The first UK retrospective of Emily Jacir, the Palestinian artist and film-maker, born in Bethlehem in 1972, raised in Saudi Arabia, and now based in Italy, a matrix of locations and identities reflected in her work. According to the introductory wall panel the show ‘investigates movement, exchange, transformation, resistance and silenced historical narratives.’
The exhibition is very white, with large expanses of white wall supporting often very small photos, letters, texts. Or very black, as you enter womb-like rooms to watch the four or five videos included in the show.
In the year of Jacir’s birth, 1972, Palestinian intellectual Wael Zuaiter was gunned down by Israeli Mossad agents outside his Rome apartment after being wrongly identified as one of the terrorists reponsible for the murder of Israeli athletes at the 1972 Munich Olympics.
Material for a film (2004 – ) is a large installation in several rooms bringing together documents, letters, photographs, newspaper cuttings associated with Zuaiter, as well as audio clips of Mahler’s 9th symphony, a transcription of which was found on his desk, and photos of the neighbourhood which Jacir got friends of the murdered man to walk her around while reminiscing about him. There’s a grim photo of the copy of 1001 Nights which he wanted to translate into Italian: 12 of the bullets fired at him entered his body, a 13th wedged in the spine of this book, as you can actually see.
My opinion: Initially rather scrappy and patchy, slowly these fragments coalesce to give a sense of the possibilities inherent in a documentary film about Zuaiter and the shooting; the disparate elements create a sense of potentiality, of numerous ways the visuals, the texts and the music could be combined to create different flavours, shed different lights, tell different narratives.
linz diary (2003) Jacir posed at 6pm for 26 days in a row by a fountain in a public square in Linz, then got stills of her pose, in rain or shine, in sickness and in health, from a webcam positioned on a rooftop looking down at the square. Result: 26 x 6-inch-square, colour photographs with winningly banal comments underneath (‘posing with umbrella in the rain’, ‘here despite flu’ etc).
My opinion: So-so snaps. Didn’t light my fire.
from Paris to Riyadh (1998-2001) Throughout her girlhood Jacir regularly flew with her mother from Europe to Saudi Arabia. En route her mother took a marker pen and blacked out every scrap of female flesh in her copy of Vogue magazine in order for it to clear Saudi customs. Now Jacir has gone back over library copies of every Vogue between 1977 and 1997, selected one page, and re-enacted her mother’s action, but first placing transparent sheets of vellum over the pages. Result: 249 page-size sheets of vellum pinned to the wall in two massive rectangular blocks, each one covered in apparently random black shapes. Except they are not random, they are the traces of the images of women’s bodies. Thus Jacir can claim the work ‘speaks about traversing the space in between two forms of repressing women; a space in which the image of women is commodified and a space in which the image of women is banned’.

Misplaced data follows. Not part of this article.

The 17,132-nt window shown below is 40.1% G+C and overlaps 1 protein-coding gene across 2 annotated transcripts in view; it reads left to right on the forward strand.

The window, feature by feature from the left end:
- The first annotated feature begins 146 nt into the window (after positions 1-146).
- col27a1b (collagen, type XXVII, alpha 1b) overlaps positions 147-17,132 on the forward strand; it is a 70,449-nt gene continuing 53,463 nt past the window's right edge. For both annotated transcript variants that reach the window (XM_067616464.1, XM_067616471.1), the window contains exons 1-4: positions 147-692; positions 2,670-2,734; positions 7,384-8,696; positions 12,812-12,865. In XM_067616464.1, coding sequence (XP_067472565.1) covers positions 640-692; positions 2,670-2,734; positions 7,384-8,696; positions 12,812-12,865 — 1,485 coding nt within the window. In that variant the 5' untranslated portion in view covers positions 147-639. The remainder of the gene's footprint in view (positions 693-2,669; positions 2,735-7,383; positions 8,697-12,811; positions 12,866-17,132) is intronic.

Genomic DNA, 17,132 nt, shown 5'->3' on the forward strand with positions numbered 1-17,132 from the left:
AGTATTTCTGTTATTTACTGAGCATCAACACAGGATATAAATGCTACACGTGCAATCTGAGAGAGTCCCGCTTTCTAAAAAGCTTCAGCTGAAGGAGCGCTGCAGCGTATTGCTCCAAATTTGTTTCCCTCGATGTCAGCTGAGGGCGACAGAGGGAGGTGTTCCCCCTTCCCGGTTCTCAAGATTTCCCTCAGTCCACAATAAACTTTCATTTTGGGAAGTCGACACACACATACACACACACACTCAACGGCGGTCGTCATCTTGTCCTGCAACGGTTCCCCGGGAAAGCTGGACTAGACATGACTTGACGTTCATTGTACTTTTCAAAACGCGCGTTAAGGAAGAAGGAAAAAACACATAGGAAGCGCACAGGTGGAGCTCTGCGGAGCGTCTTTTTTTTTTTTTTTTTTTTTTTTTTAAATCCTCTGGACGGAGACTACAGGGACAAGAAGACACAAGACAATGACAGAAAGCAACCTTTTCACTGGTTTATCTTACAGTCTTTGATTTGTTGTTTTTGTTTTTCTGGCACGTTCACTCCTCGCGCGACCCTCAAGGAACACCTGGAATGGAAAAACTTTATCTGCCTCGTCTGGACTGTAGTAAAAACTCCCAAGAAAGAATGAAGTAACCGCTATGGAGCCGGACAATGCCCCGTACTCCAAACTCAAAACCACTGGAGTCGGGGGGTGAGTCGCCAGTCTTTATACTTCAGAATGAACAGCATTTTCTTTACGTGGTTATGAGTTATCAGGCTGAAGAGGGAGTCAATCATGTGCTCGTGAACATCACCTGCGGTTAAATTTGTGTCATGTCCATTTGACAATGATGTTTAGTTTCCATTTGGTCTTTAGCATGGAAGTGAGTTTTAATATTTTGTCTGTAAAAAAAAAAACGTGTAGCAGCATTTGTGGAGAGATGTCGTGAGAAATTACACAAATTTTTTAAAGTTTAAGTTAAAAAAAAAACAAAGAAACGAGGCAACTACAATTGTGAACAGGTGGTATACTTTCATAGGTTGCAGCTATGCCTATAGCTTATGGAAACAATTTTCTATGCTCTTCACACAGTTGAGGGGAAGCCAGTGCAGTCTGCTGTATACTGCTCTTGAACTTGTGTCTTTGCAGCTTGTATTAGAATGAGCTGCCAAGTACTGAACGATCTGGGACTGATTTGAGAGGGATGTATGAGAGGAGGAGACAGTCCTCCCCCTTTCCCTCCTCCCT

My opinion: The more I looked, the more I liked it. The more the two poles made sense, the more the polarity of black and white exemplified it. The more the randomness of the shapes took on several layers of meaning, not least the personal homage to her mother’s memory.
stazione (2008-9) Created for the 53rd Venice Biennale, Jacir translated the names of each vaporetto station along Route 1 of the Grand Canal in Venice into Arabic and placed her translations alongside the official signs. Result: 30 or so colour photos of the bilingual signs. As if on cue, the municipal authorities stepped in and curtailed the ‘project’ ordering them to be removed.
My opinion: 20 or so very average colour photos of boat stops along the canal with Arabic next to the Italian. Not earth-shattering.
ex libris (2010-12) 160 photos in various sizes, ranged around the walls of a medium size room, just some examples of the thousands of books belonging to Palestinians which were looted in 1948 and have ended up in the Jewish National Library in Jerusalem.
My opinion: So-so photos. Poignant subject matter.